|WIJERATNE, SARANGA - The Ohio State University|
|Redinbaugh, Margaret - Peg|
|MASSAWE, DEOGRACIOUS - The Ohio State University|
|NIBLETT, CHARLES - Venganza Inc|
|ASIIMWE, THEODORE - Rwanda Agriculture Board (RAB)|
Submitted to: Plant Disease
Publication Type: Peer Reviewed Journal
Publication Acceptance Date: 2/28/2017
Publication Date: 4/14/2017
Citation: Stewart, L.R., Willie, K.J., Wijeratne, S., Redinbaugh, M.G., Massawe, D., Niblett, C.N., Asiimwe, T. 2017. Johnsongrass mosaic virus contributes to maize lethal necrosis in East Africa. Plant Disease. 101(8):1455-1462. https://doi.org/10.1094/PDIS-01-17-0136-RE.
Interpretive Summary: Since 2011, Maize lethal necrosis (MLN) has emerged as a devastating corn disease in East Africa. MLN is caused by co-infection of two unrelated viruses: maize chlorotic mottle virus (MCMV) and any one of a number of related viruses (potyviruses), of which sugarcane mosaic virus is known to be prevalent in East Africa. In surveys across Kenya, Uganda, Tanzania, and Rwanda where MLN has emerged, we identified another virus present in sympotomatic samples: johnsongrass mosaic virus (JGMV). JGMV has never been reported in East Africa previously and was not known to be present in that part of the world. We characterized East African isolates of JGMV and found that it is different from isolates previously reported in Australia, the U.S., Brazil, and Nigeria, particularly in the coat protein sequence. We also showed that JGMV can cause MLN in co-infections with MCMV. These findings are important for diagnostics and containment of the viruses that cause MLN, and for understanding all the pathogens contributing to this high-impact disease.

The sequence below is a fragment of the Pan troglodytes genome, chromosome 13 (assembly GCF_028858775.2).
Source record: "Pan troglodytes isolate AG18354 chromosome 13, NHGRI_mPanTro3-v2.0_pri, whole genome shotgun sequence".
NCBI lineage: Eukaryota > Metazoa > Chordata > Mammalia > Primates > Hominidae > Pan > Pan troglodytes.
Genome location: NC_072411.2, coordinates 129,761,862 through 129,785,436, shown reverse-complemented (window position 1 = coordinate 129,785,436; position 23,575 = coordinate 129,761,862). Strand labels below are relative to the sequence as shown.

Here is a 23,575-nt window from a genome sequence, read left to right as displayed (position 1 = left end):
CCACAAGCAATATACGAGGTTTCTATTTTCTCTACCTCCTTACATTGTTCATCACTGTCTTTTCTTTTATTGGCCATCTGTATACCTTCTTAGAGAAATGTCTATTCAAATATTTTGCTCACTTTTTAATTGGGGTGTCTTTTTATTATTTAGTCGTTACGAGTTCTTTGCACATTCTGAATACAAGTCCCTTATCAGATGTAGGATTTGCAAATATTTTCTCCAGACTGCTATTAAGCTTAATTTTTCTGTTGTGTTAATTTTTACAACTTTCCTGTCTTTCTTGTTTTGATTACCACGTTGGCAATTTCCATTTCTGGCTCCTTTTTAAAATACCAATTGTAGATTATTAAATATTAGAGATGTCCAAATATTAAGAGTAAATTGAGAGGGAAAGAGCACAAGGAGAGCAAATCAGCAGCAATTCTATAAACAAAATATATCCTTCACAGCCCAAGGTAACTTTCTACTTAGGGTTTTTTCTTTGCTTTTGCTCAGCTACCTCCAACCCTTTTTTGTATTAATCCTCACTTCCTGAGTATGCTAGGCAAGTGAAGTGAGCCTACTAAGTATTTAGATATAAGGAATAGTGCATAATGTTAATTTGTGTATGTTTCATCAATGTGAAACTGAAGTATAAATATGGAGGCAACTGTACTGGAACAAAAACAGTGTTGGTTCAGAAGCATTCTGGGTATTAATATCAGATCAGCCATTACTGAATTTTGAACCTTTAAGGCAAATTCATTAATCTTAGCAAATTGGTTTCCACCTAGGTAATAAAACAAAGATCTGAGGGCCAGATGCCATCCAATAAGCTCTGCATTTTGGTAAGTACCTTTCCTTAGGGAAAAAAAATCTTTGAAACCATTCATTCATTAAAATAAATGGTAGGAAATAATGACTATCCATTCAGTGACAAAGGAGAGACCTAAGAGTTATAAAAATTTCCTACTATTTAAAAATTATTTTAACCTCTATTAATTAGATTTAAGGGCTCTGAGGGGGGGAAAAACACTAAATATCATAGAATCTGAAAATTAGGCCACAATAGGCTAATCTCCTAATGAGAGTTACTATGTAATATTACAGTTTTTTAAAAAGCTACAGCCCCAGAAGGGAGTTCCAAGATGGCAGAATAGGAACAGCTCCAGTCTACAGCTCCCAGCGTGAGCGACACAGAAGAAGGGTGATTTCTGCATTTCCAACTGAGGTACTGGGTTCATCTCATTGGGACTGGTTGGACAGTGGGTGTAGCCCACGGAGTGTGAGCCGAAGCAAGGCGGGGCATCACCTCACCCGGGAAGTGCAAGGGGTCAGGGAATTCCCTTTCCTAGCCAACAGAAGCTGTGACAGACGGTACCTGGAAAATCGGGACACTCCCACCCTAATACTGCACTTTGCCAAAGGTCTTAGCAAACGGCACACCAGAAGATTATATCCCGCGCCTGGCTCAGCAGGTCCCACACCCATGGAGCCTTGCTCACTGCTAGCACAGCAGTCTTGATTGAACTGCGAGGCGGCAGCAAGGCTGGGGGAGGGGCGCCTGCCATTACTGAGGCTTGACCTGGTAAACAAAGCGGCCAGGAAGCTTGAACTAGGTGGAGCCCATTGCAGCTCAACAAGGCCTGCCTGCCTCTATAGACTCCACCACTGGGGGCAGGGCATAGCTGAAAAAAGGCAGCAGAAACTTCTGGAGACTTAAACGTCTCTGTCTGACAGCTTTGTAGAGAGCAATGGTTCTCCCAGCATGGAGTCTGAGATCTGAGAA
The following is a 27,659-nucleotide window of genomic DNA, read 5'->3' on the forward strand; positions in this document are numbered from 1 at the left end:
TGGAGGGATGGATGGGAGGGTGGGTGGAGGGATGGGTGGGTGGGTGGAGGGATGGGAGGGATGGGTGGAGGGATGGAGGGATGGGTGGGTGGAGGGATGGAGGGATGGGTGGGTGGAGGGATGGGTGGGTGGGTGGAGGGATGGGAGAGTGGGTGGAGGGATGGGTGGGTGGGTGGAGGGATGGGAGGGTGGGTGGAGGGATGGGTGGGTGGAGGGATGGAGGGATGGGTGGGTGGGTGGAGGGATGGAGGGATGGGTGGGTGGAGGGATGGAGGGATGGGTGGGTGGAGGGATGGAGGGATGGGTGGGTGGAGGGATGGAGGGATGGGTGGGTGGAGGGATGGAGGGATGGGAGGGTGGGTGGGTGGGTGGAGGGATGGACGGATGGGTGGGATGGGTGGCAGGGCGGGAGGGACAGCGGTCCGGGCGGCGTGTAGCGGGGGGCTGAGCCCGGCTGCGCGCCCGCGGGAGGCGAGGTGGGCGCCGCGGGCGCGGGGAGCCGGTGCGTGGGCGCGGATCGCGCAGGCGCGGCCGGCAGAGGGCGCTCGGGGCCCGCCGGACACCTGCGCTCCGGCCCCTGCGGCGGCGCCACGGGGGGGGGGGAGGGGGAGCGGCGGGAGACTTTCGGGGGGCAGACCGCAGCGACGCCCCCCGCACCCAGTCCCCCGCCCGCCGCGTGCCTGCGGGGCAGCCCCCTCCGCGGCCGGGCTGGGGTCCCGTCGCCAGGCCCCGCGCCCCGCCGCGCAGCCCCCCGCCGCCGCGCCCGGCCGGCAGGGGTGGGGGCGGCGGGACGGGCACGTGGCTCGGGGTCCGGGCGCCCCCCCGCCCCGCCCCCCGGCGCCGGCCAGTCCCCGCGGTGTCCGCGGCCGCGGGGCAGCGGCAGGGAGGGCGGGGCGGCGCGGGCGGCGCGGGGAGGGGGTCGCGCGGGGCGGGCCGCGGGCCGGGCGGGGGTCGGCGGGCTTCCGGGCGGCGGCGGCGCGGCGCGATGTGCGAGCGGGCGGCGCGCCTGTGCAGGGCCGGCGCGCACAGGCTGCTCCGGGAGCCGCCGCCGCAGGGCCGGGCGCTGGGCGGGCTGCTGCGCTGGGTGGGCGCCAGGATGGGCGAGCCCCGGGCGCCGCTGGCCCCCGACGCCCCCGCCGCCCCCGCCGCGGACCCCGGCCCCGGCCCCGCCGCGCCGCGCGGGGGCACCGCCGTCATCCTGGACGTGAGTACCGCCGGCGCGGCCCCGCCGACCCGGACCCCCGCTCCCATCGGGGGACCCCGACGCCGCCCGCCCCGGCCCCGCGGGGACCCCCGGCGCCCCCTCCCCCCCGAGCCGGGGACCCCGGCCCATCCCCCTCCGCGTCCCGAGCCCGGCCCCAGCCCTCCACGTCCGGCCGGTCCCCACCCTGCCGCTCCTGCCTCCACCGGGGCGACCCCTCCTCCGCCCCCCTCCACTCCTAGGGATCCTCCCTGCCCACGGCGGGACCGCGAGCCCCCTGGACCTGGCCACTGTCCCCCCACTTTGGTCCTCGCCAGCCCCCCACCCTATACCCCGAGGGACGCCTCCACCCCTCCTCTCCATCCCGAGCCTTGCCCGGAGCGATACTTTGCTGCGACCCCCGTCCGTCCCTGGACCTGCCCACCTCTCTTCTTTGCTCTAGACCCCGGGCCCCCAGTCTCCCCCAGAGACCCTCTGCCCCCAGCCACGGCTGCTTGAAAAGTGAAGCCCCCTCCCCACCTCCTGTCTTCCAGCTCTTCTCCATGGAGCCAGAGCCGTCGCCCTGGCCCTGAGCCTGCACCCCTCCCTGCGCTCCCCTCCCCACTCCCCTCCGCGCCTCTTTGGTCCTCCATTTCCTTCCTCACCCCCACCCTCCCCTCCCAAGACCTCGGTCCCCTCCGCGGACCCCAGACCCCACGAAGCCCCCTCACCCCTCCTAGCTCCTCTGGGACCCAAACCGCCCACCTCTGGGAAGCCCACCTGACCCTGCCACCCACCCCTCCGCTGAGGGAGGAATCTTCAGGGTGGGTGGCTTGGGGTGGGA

Technical Abstract: Maize lethal necrosis (MLN), a severe virus disease of maize, has emerged in East Africa in recent years with devastating effects on production and food security where maize is a staple subsistence crop. In extensive surveys of MLN-symptomatic plants in East Africa, sequences of Johnsongrass mosaic virus (JGMV) were identified in Uganda, Kenya, Rwanda, and Tanzania. The East African JGMV is distinct from previously reported isolates, and infects maize, sorghum, and Johnsongrass but not wheat or oats. This isolate causes MLN in co-infection with Maize chlorotic mottle virus (MCMV), as reported for other potyviruses, and was present in MLN-symptomatic plants in which the major East African potyvirus, Sugarcane mosaic virus (SCMV), was not detected. Virus titers were compared in single and co-infections by quantitative reverse transcriptase-polymerase chain reaction. MCMV titer increased in co-infected plants whereas SCMV, MDMV, and JGMV titer was unchanged compared to single infections at 11 days post-inoculation. Together, these results demonstrate the presence of an East African JGMV (JGMV-EA) that contributes to MLN in the region.